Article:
Due to a close split in party registration and its historical electoral importance, Ohio is a key battleground state. The state was vital to President George W. Bush's re-election chances, because he won there by nearly four points in 2000. No Republican has ever been elected president without winning Ohio. In 2004, Bush won the state with 51% of the vote, giving him its 20 electoral votes and the margin he needed in the Electoral College for re-election. The state was closely contested in 2008 and 2012, with Barack Obama winning narrowly on both occasions. Ohio has been a bellwether state in presidential elections. Since 1860, Ohio has voted for the winning candidate, except for Grover Cleveland in both 1884 and 1892, Franklin D Roosevelt in 1944, John F Kennedy in 1960, and Joe Biden in 2020. Since 2016, Ohio's bellwether status has been questioned given that Donald Trump won it by 8 points, the largest margin for each party since 1988.[3][4]

Ohio's presidential electoral vote total has been declining for decades. Ohio lost two electoral votes after the results of the 2010 United States Census, leaving it with 18 electoral votes for the presidential elections in 2012, 2016 and 2020. The number of electoral votes was down from 20 in the 2004 and 2008 elections, and down from a peak of 26 in 1964 and 1968. As of 2020, Ohio has its fewest electoral votes since 1828, when it cast 16. The state cast 3.71 percent of all electoral votes in 2004 through 2020, the smallest percentage since it cast 3.40 percent of the votes in 1820.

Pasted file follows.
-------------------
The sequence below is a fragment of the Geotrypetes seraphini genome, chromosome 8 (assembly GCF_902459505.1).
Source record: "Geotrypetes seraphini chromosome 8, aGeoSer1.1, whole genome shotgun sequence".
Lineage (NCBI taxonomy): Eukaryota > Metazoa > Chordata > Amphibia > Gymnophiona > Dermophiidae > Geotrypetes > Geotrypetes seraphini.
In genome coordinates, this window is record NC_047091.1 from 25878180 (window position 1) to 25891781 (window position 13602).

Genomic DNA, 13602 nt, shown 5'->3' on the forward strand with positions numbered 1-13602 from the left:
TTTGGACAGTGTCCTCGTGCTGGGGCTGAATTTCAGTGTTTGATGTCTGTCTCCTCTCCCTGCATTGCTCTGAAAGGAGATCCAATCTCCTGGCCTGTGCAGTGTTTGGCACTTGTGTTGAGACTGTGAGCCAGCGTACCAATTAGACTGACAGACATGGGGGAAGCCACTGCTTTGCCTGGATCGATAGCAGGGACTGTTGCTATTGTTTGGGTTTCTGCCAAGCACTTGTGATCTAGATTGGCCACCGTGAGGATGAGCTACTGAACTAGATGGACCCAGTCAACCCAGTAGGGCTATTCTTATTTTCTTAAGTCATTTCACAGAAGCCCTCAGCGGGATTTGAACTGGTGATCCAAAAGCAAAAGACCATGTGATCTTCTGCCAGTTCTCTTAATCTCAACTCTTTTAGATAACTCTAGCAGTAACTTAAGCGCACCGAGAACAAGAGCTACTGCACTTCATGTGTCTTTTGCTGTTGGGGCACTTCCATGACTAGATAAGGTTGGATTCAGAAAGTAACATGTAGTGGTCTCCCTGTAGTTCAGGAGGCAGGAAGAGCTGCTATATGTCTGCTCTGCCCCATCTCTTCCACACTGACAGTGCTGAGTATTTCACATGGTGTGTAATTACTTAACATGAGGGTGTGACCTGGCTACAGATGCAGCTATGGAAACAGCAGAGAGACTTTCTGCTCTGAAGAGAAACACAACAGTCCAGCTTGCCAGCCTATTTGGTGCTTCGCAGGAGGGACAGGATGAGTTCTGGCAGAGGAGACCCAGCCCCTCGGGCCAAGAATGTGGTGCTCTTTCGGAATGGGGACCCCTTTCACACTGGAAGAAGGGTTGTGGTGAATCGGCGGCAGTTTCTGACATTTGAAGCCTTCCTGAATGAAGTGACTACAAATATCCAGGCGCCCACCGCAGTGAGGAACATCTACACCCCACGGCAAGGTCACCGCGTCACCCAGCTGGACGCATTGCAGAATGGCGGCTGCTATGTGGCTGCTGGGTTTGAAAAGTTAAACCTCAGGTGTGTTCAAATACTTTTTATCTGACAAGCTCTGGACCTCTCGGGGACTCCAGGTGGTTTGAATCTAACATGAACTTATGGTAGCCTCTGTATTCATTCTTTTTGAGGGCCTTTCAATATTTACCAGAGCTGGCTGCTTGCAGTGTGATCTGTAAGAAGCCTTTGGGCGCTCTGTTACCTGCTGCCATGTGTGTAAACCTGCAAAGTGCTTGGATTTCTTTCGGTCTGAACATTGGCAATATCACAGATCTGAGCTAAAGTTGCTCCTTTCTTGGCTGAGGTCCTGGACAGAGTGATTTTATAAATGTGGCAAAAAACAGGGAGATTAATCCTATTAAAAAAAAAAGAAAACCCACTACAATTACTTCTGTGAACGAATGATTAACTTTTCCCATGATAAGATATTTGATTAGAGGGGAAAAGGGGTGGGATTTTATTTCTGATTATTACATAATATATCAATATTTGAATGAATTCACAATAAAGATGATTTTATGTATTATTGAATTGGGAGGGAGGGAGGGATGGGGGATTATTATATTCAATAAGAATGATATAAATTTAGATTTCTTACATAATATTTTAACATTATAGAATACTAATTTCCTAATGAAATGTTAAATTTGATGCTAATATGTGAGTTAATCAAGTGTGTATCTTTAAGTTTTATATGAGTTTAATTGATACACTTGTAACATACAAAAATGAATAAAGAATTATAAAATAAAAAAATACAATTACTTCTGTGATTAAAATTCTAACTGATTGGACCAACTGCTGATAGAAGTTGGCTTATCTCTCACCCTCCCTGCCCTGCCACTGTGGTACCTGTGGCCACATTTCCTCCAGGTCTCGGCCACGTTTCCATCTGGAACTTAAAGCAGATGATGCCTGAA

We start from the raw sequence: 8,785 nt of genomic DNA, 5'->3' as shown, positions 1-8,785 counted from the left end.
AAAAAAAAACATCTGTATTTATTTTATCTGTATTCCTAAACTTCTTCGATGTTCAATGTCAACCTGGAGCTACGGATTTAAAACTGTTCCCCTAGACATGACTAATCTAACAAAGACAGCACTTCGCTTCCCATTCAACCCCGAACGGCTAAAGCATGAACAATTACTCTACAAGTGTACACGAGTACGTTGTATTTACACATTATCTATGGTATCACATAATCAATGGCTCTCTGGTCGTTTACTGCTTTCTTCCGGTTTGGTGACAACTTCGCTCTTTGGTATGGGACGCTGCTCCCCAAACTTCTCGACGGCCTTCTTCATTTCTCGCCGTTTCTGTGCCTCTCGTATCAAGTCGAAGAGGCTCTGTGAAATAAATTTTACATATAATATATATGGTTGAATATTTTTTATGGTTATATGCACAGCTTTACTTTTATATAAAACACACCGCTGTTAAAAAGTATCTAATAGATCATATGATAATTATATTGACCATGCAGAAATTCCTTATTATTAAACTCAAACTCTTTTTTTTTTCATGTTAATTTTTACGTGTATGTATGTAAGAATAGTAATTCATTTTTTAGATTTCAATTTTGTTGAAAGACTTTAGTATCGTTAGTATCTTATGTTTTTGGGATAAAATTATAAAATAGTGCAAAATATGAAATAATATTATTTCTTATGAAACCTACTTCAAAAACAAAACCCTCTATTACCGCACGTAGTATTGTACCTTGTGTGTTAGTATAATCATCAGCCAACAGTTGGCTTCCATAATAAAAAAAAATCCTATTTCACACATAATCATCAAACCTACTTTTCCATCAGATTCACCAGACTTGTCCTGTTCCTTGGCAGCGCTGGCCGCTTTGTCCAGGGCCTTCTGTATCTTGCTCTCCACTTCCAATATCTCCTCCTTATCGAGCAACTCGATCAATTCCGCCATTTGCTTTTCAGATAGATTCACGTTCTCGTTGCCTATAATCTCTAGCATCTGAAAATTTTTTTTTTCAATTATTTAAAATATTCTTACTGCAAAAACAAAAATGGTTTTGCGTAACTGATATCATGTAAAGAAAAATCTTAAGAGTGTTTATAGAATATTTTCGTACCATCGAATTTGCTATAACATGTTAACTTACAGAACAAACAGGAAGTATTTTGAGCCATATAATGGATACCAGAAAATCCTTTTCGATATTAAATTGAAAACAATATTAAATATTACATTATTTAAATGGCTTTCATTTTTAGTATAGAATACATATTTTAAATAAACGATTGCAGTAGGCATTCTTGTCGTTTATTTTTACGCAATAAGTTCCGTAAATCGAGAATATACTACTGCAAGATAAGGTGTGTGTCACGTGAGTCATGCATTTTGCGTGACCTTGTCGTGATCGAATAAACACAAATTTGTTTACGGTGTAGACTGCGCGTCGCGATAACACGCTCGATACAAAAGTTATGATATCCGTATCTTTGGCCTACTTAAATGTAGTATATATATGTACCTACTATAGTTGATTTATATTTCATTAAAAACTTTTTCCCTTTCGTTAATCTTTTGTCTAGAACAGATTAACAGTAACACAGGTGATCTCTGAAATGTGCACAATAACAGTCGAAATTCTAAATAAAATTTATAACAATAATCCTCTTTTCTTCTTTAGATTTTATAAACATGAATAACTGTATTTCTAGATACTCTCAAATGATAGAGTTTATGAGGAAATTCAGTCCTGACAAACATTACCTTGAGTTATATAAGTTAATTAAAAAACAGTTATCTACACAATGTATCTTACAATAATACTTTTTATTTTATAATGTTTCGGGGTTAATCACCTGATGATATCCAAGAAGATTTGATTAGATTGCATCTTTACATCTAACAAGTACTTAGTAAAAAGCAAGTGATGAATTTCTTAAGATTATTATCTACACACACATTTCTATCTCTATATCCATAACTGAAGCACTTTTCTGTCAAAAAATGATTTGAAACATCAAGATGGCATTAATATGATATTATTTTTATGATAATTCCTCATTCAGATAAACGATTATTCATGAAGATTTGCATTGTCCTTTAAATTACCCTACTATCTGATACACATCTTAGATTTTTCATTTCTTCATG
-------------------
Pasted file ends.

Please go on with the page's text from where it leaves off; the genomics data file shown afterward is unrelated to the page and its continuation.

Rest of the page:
Ohio's large population has long made the state a major influence in politics. Seven presidents have been from Ohio, all Republicans: Ulysses S. Grant, Rutherford B. Hayes, James A. Garfield, Benjamin Harrison, William McKinley, William Howard Taft and Warren G. Harding.[5]

The General Assembly, with the approval of the governor, draws the U.S. congressional district lines for Ohio's 16 seats in the United States House of Representatives. The Ohio Apportionment Board draws state legislative district lines.

Parties

As of September 19, 2019, there were two recognized political parties in Ohio.

Democratic
Republican
Party registration as of October 1, 2021
Party Total voters Percentage
Unaffiliated 6,196,547 77.6%
Democratic 947,027 11.8%
Republican 836,080 10.4%
Total 7,979,654 100%

There are also two deregistered parties that have active executive committees.

The Greens
Libertarian

See also

References

  1. ^ Leip, David. "Presidential General Election Results Comparison – Ohio". US Election Atlas. Retrieved December 31, 2009.
  2. ^ "Federal judges toss out Ohio's congressional map as illegal gerrymander". cleveland.com. 10 May 2019.
  3. ^ No longer mirror of US, Ohio's electoral bellwether quiets Associated Press. November 14, 2020.
  4. ^ Political Scientist Says Ohio Is No Longer A Bellwether, Swing, Or Battleground State Statehouse News Bureau. November 5, 2020.
  5. ^ Coffey, Daniel J., John C. Green, David B. Cohen and Stephen C. Brooks. 2011. Buckeye Battleground: Ohio, Campaigns and Elections in the Twenty-First Century. Akron, OH: University of Akron Press